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Enhance Pain Management
More than 25 million Americans suffer from daily chronic pain. New treatment options for pain are needed to reduce the number of people exposed to the risks of opioids. Through the HEAL (Helping to End Addiction Long-term) Initiative, NIH will support research to understand how chronic pain develops, making patients susceptible to risks associated with opioid use. HEAL will also develop a data sharing collaborative, new biomarkers for pain, and a clinical trials network for testing new pain therapies.
Understanding Biological Underpinnings of Chronic Pain
Virtually all individuals experience occasional episodes of acute pain. In some instances, acute pain gives rise to a chronic pain state, accompanied by changes throughout the nervous system. It is not known why certain patients develop chronic pain. Understanding the biologicial mechanisms underlying the transition from acute to chronic pain is necessary to advance pain management.
- Collect data through the Acute to Chronic Pain Signatures Program from patients who have acute pain associated with a surgical procedure and patients who suffered from an acute musculoskeletal trauma. Form a comprehensive data set to help predict which patients will recover and which patients will develop long-lasting chronic pain.
Accelerate the Discovery and Pre-Clinical Development of Non-Addictive Treatments for Pain
Develop new, effective, and non-addictive medications and device for the treatment of pain.
- Support discovery projects to reveal new biological targets for small molecules, biologics, natural products, and devices for the treatment of pain.
- Engineer preclinical testing platforms to identify and profile non-addictive drugs for pain and addiction.
- Use models that more closely mimic a variety of human pain conditions to test potential non-addictive treatments (small molecules, biologics, natural products, or devices) for acute and chronic pain.
- Engineer human cell-based screening platforms that more closely approximate human physiology of pain and addiction to identify pharmacological probes or leads for testing new drugs and accelerate studies of new small molecule and biologic drug candidates for testing in humans.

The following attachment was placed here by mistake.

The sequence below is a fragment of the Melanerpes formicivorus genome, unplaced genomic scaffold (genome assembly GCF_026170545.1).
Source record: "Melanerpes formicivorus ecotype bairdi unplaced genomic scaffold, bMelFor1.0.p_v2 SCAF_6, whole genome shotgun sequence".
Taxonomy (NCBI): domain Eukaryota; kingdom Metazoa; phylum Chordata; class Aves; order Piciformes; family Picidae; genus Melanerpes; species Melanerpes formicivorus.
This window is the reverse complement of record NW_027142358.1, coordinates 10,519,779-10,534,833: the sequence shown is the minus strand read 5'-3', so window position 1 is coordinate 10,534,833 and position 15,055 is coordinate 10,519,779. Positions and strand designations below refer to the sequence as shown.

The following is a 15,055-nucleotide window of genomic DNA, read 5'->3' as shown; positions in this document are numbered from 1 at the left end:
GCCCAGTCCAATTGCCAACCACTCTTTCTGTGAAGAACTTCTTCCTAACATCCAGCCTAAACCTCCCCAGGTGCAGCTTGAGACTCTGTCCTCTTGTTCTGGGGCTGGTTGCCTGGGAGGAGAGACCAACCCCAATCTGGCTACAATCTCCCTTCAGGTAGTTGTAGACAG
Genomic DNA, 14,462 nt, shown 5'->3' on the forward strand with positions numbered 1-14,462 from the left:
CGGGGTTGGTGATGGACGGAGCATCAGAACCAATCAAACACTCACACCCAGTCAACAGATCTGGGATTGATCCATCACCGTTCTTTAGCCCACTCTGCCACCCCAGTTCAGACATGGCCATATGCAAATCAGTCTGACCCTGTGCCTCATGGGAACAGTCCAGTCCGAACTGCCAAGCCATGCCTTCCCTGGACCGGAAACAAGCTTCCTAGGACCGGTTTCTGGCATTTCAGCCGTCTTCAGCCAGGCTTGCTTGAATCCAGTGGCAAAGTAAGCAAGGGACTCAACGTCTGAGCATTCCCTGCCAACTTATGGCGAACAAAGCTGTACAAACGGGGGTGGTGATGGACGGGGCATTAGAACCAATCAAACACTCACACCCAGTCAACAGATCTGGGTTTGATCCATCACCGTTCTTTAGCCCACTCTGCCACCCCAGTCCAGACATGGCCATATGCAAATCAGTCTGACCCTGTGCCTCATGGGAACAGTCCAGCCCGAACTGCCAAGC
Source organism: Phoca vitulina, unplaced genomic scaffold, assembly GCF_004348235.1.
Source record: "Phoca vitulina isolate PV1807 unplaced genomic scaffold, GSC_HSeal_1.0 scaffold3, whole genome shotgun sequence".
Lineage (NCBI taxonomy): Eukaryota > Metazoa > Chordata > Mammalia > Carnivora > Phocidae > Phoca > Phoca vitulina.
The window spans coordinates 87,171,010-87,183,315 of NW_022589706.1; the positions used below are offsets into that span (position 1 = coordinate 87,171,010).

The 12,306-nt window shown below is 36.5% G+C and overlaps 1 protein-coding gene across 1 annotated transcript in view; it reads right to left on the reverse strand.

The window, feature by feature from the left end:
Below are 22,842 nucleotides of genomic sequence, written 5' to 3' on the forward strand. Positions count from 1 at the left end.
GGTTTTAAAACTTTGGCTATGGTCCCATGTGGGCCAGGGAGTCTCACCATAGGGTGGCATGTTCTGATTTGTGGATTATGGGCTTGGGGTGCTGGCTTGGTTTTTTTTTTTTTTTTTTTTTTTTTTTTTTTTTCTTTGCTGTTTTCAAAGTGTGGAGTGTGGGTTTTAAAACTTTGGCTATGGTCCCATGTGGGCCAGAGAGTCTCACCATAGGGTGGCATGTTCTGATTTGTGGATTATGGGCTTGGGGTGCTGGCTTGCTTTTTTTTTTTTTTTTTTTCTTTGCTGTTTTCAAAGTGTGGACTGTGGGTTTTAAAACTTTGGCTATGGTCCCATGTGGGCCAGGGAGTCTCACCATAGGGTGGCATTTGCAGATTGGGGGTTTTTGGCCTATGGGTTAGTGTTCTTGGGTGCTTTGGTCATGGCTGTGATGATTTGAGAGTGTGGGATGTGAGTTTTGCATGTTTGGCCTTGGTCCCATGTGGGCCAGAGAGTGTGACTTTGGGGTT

Advance New Non-Addictive Treatments for Pain through the Clinical Pipeline
Initiate research efforts in collaboration with biopharmaceutical groups to incentivize and accelerate the development of new non-addictive pain medications.
- Work with biopharmaceutical companies, the U.S. Food and Drug Administration (FDA), and the Foundation for the NIH (FNIH) to collect and evaluate therapeutic candidates and data contributed by academia, and biopharmaceutical and device companies for their potential as non-addictive treatment of pain and addiction. This includes new medications that were deprioritized for reasons other than safety that could be redeveloped or repurposed.
- Collaborate with the private-sector to develop a program for sharing relevant clinical, preclinical, and pharmacokinetic data to expand knowledge about the reasons for success or failure of past pain therapy development programs.
- Support biomarker discovery and rigorous validation to accelerate high-quality neurotherapeutic and pain clinical research toward Phase II trials.
- Create a clinical trial network to focus primarily on Phase II trials with assets from companies through partnerships, or from academia and other sources. The network will include a clinical coordinating center, a data coordinating center, and hubs identified as “centers of excellence” able to recruit participants with specific pain conditions.
- Through a multi-site network that can accommodate new trial designs, validate specific biomarkers in patients with specific well-characterized pain conditions with a high unmet medical need.
- Promote effective training and process consistency among clinical trial sites, and streamline selection and approval of protocols.
- Reduce start-up times, incentivize testing, and de-risk the challenges of Phase II clinical trials to accelerate the approval of effective, non-addictive therapies for treating pain.
This page last reviewed on June 12, 2018